Tag Archives: Maikel Kieftenbeld

We lost

We lost on Saturday and our performance was not too convincing. Birmingham City didn’t score any goals and Nottingham Forest scored 3. It doesn’t mean that we are going to be relegated; that will depend on what we do in the other 43 games. 

I can tell when something is not working in a game but can’t work out why.  So I’m not going to offer any analysis of tactics or team selection but I’ll note a few random observations.

Seeing Pep Clotet described as ‘Caretaker Head Coach’ on the stadium screen felt weird.

I saw Maikel Kieftenbeld posing for pictures with fans at half time. And I heard that Grounds and Mrabti were in the crowd also. I liked that.

I also liked the way some of our fans started singing after Nottingham’s third goal. Our support was not bad.

It wasn’t the best day I’ve had supporting the Blues but neither was it the worst one. And tomorrow evening, the team has a chance to do better.

(I’m disabling comments on this because I won’t have time to keep an eye on them.) 

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Thoughts on the weekend

One article described the Birmingham City players lap of appreciation after the game on Saturday as looking ‘like a scene from Casualty’ as the walking wounded paraded with the other players. “Michael Morrison spent the afternoon in a protective boot, Harlee Dean hobbled past taking slow, tiny steps after his groin surgery and then Maikel Kieftenbeld came through on crutches.”  Those injuries had led to a rearrangement of the team and that, together with windy weather, resulted in a scrappy game.  But it didn’t matter because my team was already safe and, over the course of the season, had done better than I’d expected.

An account of the game at Leeds brought back memories of Blues’ League cup game at Yeovil in 2013. On Sunday, Leeds scored instead of returning the ball to Aston Villa and then allowed Villa to score.  At Yeovil, our goalie Doyle kicked the ball out when a player was injured and expected it to be returned to him when play started again. Instead, a Yeovil player received the ball that was thrown in and kicked it into the net to score an equaliser for Yeovil. This outraged our players and sent the game into extra time. Yeovil scored again in the first half of that but then their manager allowed Blues to score.  As I wrote in an earlier post,  “I had absolutely no idea what was happening when Novak wandered down and put the ball in their net after the kick off for the second period of extra time. It wasn’t until the Blues fans behind the goal started cheering that I realised it would count as a real goal.” The game ended with some dramatic penalties, a Blues win and me feeling glad I’d made the long trip down to Yeovil. (Click here if you’d like to see the highlights.)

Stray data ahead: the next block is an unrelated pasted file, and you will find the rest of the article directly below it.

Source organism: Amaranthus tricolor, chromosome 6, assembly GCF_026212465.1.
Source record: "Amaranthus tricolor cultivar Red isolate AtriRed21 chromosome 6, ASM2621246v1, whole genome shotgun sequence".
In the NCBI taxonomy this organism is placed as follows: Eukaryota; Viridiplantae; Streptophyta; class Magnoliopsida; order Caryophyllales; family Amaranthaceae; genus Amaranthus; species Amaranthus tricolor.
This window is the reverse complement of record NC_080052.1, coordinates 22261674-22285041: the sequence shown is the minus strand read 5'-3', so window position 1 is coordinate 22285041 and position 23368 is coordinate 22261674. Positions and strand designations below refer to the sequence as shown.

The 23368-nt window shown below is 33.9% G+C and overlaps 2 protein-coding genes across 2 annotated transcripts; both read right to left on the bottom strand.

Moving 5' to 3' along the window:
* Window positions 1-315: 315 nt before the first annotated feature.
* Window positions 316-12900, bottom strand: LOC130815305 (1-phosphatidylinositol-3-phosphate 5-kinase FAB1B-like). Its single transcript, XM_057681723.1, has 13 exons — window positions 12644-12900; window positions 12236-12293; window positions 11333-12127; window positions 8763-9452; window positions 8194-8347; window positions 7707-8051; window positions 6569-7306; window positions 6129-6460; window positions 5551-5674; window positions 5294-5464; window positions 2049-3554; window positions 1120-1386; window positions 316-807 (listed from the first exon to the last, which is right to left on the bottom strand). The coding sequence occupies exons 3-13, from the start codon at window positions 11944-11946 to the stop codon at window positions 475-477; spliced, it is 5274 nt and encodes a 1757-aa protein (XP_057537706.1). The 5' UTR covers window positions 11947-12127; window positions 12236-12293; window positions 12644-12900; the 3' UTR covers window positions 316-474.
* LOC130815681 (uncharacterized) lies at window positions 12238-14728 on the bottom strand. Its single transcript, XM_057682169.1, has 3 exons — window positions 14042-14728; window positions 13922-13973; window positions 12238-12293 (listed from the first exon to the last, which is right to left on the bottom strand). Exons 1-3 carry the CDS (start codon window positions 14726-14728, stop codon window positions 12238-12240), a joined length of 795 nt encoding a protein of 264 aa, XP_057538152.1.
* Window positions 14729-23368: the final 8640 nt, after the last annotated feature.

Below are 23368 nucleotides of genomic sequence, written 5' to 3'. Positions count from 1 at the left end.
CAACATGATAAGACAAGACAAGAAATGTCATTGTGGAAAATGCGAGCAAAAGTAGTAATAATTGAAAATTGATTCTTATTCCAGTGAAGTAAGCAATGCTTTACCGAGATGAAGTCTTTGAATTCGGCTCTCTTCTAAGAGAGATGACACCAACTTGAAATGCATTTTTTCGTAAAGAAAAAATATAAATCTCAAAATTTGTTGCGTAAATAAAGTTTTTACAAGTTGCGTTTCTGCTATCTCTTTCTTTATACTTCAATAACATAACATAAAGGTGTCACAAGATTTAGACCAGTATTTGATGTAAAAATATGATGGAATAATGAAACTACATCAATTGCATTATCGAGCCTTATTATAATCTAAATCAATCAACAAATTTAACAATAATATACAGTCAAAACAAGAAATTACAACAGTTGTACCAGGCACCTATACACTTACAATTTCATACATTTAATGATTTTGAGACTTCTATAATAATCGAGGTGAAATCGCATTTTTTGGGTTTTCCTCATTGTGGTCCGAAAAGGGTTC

And I’m glad that I’ve gone to games this season.  There has been the usual mix of joys and sorrows, but it’s been one of the better seasons. Our players have shown commitment and effort; our fans have responded by backing the team and creating a good atmosphere. That has felt good.

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Leeds game

On Saturday morning I saw a man painting a fence blue and it gave me hope.  I’m not superstitious but on Birmingham City matchdays my brain flips into an illogical mode in which I look for omens and feel as though the result is the most important thing in the world.  Thankfully, I do calm down after matches and remember that it is just a game.

I went to the game with the usual mixture of hope and fear.  The team’s performance at the Hawthorns had boosted my hope but the result increased my fear. During the game, I felt mainly tense. According to the match stats, Leeds had 73% of the possession and I worried every time they got the ball. I thought the ball had gone into the net when Bamford kicked it but it bounced off the goalpost into Camp’s arms. Shortly after that Che Adams scored. Kieftenbeld got injured and carried off so our midfield had to be rearranged but somehow their attack failed, our defence held and we won.

I went home happy but exhausted just from watching. It’s hard to imagine how the players feel after a game like that but I think they might have similar feelings judging from a Tweet by Connor Mahoney. He said, “Result You brought the noise we brought the 3 points now someone bring me a new set of legs thankyou”

On the way back from the game I noticed that the police did not seem to be trying to keep Blues and Leeds fans apart and later read an article in the Birmingham mail saying that WM police have been able to have fewer police when we play Leeds “because of the decreasing trouble the fixture has enjoyed.” That was good news. I was also pleased that Blues fans applauded when the Leeds fans turned their backs to the game in remembrance of the two fan who lost their lives before the UEFA Cup tie against Galatasaray in Turkey 19 years ago.

As I’ve written before, I don’t think that loving one club means hating another one. I don’t want any club to beat Birmingham City but I don’t hate the fans of any other club. 

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View from the Family Zone

I was a bit more nervous than usual before the game on Saturday.  I’d invited my nephew and his two daughters to the Bristol City game. I really wanted the children to enjoy it as it was the first game they had ever watched. You can’t guarantee enjoyment at a Birmingham City match so there was some fear mixed in with the expectation as we found our seats in the Family Zone.  Continue reading